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February 23, 2012
Brattle Economists Author Paper on the Competitive Effects of Exchanges or Sales of Airport Landing Slots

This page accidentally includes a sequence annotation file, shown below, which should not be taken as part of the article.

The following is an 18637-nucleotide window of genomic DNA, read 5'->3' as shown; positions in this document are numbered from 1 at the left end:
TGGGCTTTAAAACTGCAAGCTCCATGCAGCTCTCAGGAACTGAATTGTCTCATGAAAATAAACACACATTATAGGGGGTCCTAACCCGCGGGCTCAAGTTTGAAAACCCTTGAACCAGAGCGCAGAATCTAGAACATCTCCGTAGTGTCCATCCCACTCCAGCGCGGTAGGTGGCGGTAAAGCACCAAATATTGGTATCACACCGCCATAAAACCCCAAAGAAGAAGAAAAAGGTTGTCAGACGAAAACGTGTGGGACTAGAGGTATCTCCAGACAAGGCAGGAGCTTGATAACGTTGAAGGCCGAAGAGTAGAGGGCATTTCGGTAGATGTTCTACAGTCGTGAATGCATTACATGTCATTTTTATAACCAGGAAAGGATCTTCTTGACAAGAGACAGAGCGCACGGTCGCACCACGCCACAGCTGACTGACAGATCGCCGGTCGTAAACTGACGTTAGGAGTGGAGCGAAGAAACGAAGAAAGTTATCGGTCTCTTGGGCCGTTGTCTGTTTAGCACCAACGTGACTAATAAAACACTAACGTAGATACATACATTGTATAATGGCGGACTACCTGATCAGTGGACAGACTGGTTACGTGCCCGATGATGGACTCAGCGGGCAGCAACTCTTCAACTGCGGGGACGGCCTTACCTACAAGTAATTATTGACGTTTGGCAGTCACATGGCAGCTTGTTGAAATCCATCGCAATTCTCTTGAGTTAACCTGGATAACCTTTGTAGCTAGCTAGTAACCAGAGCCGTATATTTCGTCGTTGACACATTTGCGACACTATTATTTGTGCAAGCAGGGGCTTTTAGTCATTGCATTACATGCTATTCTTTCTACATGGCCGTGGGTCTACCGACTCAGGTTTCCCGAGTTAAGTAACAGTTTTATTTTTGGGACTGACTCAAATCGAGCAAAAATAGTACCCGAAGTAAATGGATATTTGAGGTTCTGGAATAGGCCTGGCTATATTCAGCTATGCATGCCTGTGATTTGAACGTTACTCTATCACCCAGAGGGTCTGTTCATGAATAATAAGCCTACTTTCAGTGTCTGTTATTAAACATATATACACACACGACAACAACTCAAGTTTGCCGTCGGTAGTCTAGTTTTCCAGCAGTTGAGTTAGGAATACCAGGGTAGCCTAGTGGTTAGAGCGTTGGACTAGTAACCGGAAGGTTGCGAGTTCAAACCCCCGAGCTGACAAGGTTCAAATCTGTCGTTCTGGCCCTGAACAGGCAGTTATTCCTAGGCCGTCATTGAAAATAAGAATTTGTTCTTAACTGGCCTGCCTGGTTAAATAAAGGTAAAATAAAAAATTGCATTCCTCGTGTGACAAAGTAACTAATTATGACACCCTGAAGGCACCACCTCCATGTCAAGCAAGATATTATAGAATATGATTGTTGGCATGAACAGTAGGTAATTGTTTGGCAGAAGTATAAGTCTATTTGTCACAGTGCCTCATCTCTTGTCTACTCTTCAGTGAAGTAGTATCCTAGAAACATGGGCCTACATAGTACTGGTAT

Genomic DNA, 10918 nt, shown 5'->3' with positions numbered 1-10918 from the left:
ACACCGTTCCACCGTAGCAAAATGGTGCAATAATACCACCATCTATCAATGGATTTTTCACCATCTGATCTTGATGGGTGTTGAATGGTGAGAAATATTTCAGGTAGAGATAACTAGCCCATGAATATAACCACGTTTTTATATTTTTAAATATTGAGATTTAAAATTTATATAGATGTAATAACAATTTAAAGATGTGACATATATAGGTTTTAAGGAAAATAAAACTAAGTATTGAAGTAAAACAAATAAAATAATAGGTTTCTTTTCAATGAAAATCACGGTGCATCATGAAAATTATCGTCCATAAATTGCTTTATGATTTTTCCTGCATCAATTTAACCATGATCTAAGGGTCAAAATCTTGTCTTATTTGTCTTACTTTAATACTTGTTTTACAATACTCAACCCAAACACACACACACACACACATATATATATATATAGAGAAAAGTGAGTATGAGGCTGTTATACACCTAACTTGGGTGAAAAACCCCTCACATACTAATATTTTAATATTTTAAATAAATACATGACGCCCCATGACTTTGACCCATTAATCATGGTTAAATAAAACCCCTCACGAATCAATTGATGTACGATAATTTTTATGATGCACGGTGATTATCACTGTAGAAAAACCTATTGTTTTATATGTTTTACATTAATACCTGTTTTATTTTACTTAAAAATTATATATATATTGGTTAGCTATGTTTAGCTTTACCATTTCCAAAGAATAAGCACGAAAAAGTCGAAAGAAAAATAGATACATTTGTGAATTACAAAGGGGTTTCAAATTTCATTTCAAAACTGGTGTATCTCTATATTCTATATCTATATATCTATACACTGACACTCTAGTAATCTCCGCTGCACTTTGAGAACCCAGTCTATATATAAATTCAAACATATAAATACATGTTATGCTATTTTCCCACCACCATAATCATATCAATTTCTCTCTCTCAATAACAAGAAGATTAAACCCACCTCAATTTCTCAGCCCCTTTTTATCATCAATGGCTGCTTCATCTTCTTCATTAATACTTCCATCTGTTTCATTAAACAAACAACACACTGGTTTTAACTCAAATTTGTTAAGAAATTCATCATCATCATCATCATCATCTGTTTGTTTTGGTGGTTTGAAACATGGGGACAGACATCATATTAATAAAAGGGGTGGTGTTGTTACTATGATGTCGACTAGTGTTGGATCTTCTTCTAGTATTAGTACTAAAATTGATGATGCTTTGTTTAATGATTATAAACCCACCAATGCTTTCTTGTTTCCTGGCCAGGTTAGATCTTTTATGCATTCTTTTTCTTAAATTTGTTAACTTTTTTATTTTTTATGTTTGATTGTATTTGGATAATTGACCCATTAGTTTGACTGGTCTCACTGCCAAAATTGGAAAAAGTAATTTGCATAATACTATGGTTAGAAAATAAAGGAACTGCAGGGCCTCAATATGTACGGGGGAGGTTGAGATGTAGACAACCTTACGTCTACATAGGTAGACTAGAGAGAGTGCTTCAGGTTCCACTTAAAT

A recent white paper co-authored by Brattle economists investigates the competitive effects arising from transactions that involve the sale or exchange of airport landing slots. Congested airports in the United States (e.g., JFK, Reagan National), Europe (e.g., Heathrow), and elsewhere (e.g., Japan, Brazil, Australia) explicitly restrict the number of flights that may depart or land from their airports, requiring that airlines have specified time slots for departures and landings. These “landing slot” restrictions effectively place a cap on the total number of flights that may be offered to and from these airports, as well as the number of flights that may be offered by individual airlines that must possess the requisite number of slots. The paper, published by the Social Science Research Network (SSRN), endeavors to fill a gap in the current economic literature, which has not analyzed the competitive effects of sales and exchanges of landing slots that increase the concentration of landing slot holdings among airlines (and airline alliances). This is a particularly relevant antitrust and aviation policy question, given recent transactions that consolidate these slots, such as airline mergers, airline alliance expansion, and the outright sales and exchanges of slots. The paper analyzes how increases in the concentration of landing slot holdings across airlines affect route selection, air fares, consumer welfare, and social welfare. The authors find that increases in the concentration of landing slot holdings among airlines tend to reduce consumer and social welfare. When the number of airlines holding landing slots is reduced, more routes may be served, but that increase comes at the expense of fewer flights and higher fares on higher-demand routes, leaving consumers and society worse off. The same effects prevail when a slot sale or exchange allows a relatively large slot holder at a particular airport to acquire even more slots. Again, more routes may be served after the slot sale or exchange, but air fares again rise on higher-demand routes. More generally, the results suggest that increases in slot concentration are harmful to consumers and social welfare, although consumers on relatively thin routes may gain air transportation service as a result. The paper, “Competitive Effects of Exchanges or Sales of Airport Landing Slots,” was co-authored by Brattle principal James D. Reitzes and associate Nicholas Powers, with assistance from research analysts Brendan McVeigh and Samuel Moy. A full copy of the paper can be downloaded from the link below.